Since the 2010 election, there have been a variety of bills proposed by Republicans, at both state & federal levels, that may result in restrictions on a woman’s right to an abortion. This post is not designed to evaluate the merits of these proposals, but rather how the response to these proposals, particularly a recent bill proposed in South Dakota that would classify actions taken in defense of a fetus as justifiable homicide, represent the conflict spirals discussed in the article ‘Bias Perception and the Spiral of Conflict’ by Kathleen Kennedy and Emily Pronin. A brief analysis of the tone and nature of the debate over this bill shows the eagerness with which sinister motives were attributed to the opposing sides in this debate. Also worthy of note was the role of the media, which emphasized negative interpretations and furthered controversy, perhaps because it was the best narrative. Continue reading
Of all the ways the Internet is used for humor and commentary, an especially successful format is the photo blog populated with reader submissions around an interesting theme. For instance, Awkward Family Photos became a sensation in mid-2009 for its priceless arrays of dated clothes and questionable poses, while My Parents were Awesome celebrates contributors’ relatives in their attractive, fashionable younger years.
A new site, Born This Way, is now using the same format to address the important mind science question of whether homosexuality is a choice. As the NPR.org article that alerted me to Born This Way puts it, the blog “pairs a snapshot of a gay person as a kid with a personal essay about what he or she sees when looking at the photo,” yielding results that are both “totally delightful… often thoughtful and funny” and “wading in contentious waters.” In multiple contexts now, from its own comments section to those of the NPR and Salon.com articles about it, the site has sparked debate over the influences of choice, nature, and nurture in the development of homosexual adults. Continue reading
I’m willing to look at other ideas to bring down [Health Care] costs, including one that Republicans suggested last year: medical malpractice reform to rein in frivolous lawsuits. President Obama – 2011 State of the Union
The President shocked both Republicans and Patients Rights Advocates when he indicated that he would be willing to consider medical malpractice reform. Businesses, Doctors and Tort Reformers have been yelling about the “need” for Medical malpractice reform for years. Members of these groups often point to a recent study (PDF) conducted by the Harvard School of Public Health which found that 40% of malpractice filed claims lack evidence of medical error or actual patient injury. Despite this study many still take issue with the President’s depiction of medical malpractice as an out of control area that needs to be reined in. I will not discuss those arguments in this post. (See Tom Baker’s The Medical Malpractice Myth, for an examination of the academic literature on medical malpractice.)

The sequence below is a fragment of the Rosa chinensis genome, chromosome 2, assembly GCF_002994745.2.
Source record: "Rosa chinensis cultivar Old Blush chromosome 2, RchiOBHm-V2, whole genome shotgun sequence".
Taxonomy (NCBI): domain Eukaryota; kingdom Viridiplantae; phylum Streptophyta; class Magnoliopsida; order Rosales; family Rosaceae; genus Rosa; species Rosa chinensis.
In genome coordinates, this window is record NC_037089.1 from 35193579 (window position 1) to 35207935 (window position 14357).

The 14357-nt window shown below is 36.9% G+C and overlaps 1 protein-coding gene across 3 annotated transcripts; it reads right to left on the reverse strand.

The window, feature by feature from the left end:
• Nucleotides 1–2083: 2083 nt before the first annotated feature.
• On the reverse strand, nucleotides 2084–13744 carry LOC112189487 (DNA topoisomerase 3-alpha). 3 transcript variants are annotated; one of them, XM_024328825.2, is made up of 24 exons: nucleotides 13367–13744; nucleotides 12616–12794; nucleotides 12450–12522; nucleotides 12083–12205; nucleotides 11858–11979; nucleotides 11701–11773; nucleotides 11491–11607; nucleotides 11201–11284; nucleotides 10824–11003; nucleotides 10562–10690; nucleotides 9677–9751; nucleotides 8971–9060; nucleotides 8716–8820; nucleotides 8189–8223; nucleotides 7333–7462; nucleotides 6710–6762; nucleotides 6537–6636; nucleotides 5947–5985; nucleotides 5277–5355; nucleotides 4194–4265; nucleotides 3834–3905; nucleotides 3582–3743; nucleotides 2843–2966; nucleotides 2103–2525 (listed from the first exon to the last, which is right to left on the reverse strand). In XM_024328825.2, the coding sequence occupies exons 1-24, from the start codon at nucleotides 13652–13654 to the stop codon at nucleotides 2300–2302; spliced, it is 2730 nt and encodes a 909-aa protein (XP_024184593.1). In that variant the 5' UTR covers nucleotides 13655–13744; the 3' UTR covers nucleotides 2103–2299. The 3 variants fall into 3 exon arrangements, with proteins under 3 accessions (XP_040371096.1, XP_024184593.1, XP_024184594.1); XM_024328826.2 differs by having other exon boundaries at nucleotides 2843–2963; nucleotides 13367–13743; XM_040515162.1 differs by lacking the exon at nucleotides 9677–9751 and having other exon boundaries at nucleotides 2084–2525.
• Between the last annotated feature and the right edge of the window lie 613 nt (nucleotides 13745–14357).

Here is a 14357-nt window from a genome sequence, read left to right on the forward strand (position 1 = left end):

Instead, I’d like to look at what Republican ideas the President might consider. In the House there is currently a bill that intends to rein in those frivolous lawsuits, H.R. 5. The preamble of the bill says it is, “To improve patient access to health care services and provide improved medical care by reducing the excessive burden the liability system places on the health care delivery system.”
Among other methods, the bill seeks to accomplish its goal by imposing a $250,000 cap on noneconomic damages.
Noneconomic damages includes compensation for the pain an injured patient suffers because of a negligent hospital, doctor or other healthcare provider. Noneconomic damages also compensates individuals for the lost company of a loved one or lifetime disfigurement.
To quote Representative Linda Sanchez, “H.R 5 is a deplorable bill”. Indeed, capping noneconomic damages is the most useless method for reducing frivolous lawsuits. Damages caps certainly cut down on total lawsuits, but only because the cap makes it financially infeasible for an attorney to bring a lawsuit on behalf of a person with no economic damages. No job. No lawyer. No lawsuit.
The fact is that an attorney cannot afford to take a case for someone with no income because their maximum award at trial is limited to $250,000. After expert witness fees, court costs and travel, a medical malpractice case can easily cost over $100,000 to get to trial. Leaving the plaintiff little to nothing after attorney’s fees. And with damages capped, insurance companies have almost no incentive to settle.
Sadly, damages caps prevent lawsuits by those who are often the most vulnerable to injury from negligent health providers. Children, the elderly and disabled persons cannot secure representation when a law deems their case has a maximum value of $250,000. We can see this happening in states that have already capped noneconomic damages. Perhaps most notably are the tort reform measures taken in Texas–House Bill 4 and the accompanying Proposition 12. Since those measures passed in 2003 the number of medical malpractice lawsuits in Texas have dropped dramatically. But that drop has been at the expense of thousands of wrongfully injured patients who can no longer secure representation. (For further discussion on HB4 see Mark Lanier‘s interview covering the fallout).
Without a doubt, H.B. 5 is not a solution for reducing the number of frivolous lawsuits. A cap on noneconomic damages does nothing more than arbitrarily reduce the total amount of lawsuits. This reduction is done by creating categories of individuals who get shut of the courthouse doors.